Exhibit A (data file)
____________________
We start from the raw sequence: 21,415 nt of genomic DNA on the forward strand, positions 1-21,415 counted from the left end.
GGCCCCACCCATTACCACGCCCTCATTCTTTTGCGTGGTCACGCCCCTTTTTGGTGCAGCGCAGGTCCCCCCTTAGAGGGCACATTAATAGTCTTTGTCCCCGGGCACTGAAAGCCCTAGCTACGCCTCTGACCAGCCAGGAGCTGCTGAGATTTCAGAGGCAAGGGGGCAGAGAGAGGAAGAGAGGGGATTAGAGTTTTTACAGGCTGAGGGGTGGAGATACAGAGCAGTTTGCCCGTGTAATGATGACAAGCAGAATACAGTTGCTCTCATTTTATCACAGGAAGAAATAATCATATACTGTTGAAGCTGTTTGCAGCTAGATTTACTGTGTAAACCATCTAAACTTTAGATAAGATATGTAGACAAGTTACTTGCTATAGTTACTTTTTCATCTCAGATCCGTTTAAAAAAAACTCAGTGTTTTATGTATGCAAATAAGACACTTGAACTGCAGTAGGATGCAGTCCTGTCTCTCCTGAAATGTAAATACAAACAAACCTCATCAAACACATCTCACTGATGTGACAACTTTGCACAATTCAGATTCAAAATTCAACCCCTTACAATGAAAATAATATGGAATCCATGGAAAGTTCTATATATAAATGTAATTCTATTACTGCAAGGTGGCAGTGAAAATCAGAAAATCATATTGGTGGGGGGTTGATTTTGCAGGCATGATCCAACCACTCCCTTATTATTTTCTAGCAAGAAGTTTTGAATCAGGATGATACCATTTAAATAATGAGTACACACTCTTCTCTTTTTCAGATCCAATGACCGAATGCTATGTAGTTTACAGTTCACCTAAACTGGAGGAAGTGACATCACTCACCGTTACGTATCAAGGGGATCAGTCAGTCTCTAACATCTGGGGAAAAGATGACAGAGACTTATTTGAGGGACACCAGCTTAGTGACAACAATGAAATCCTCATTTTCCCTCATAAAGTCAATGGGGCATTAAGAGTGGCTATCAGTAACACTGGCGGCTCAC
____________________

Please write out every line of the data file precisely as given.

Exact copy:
We start from the raw sequence: 21,415 nt of genomic DNA on the forward strand, positions 1-21,415 counted from the left end.
GGCCCCACCCATTACCACGCCCTCATTCTTTTGCGTGGTCACGCCCCTTTTTGGTGCAGCGCAGGTCCCCCCTTAGAGGGCACATTAATAGTCTTTGTCCCCGGGCACTGAAAGCCCTAGCTACGCCTCTGACCAGCCAGGAGCTGCTGAGATTTCAGAGGCAAGGGGGCAGAGAGAGGAAGAGAGGGGATTAGAGTTTTTACAGGCTGAGGGGTGGAGATACAGAGCAGTTTGCCCGTGTAATGATGACAAGCAGAATACAGTTGCTCTCATTTTATCACAGGAAGAAATAATCATATACTGTTGAAGCTGTTTGCAGCTAGATTTACTGTGTAAACCATCTAAACTTTAGATAAGATATGTAGACAAGTTACTTGCTATAGTTACTTTTTCATCTCAGATCCGTTTAAAAAAAACTCAGTGTTTTATGTATGCAAATAAGACACTTGAACTGCAGTAGGATGCAGTCCTGTCTCTCCTGAAATGTAAATACAAACAAACCTCATCAAACACATCTCACTGATGTGACAACTTTGCACAATTCAGATTCAAAATTCAACCCCTTACAATGAAAATAATATGGAATCCATGGAAAGTTCTATATATAAATGTAATTCTATTACTGCAAGGTGGCAGTGAAAATCAGAAAATCATATTGGTGGGGGGTTGATTTTGCAGGCATGATCCAACCACTCCCTTATTATTTTCTAGCAAGAAGTTTTGAATCAGGATGATACCATTTAAATAATGAGTACACACTCTTCTCTTTTTCAGATCCAATGACCGAATGCTATGTAGTTTACAGTTCACCTAAACTGGAGGAAGTGACATCACTCACCGTTACGTATCAAGGGGATCAGTCAGTCTCTAACATCTGGGGAAAAGATGACAGAGACTTATTTGAGGGACACCAGCTTAGTGACAACAATGAAATCCTCATTTTCCCTCATAAAGTCAATGGGGCATTAAGAGTGGCTATCAGTAACACTGGCGGCTCAC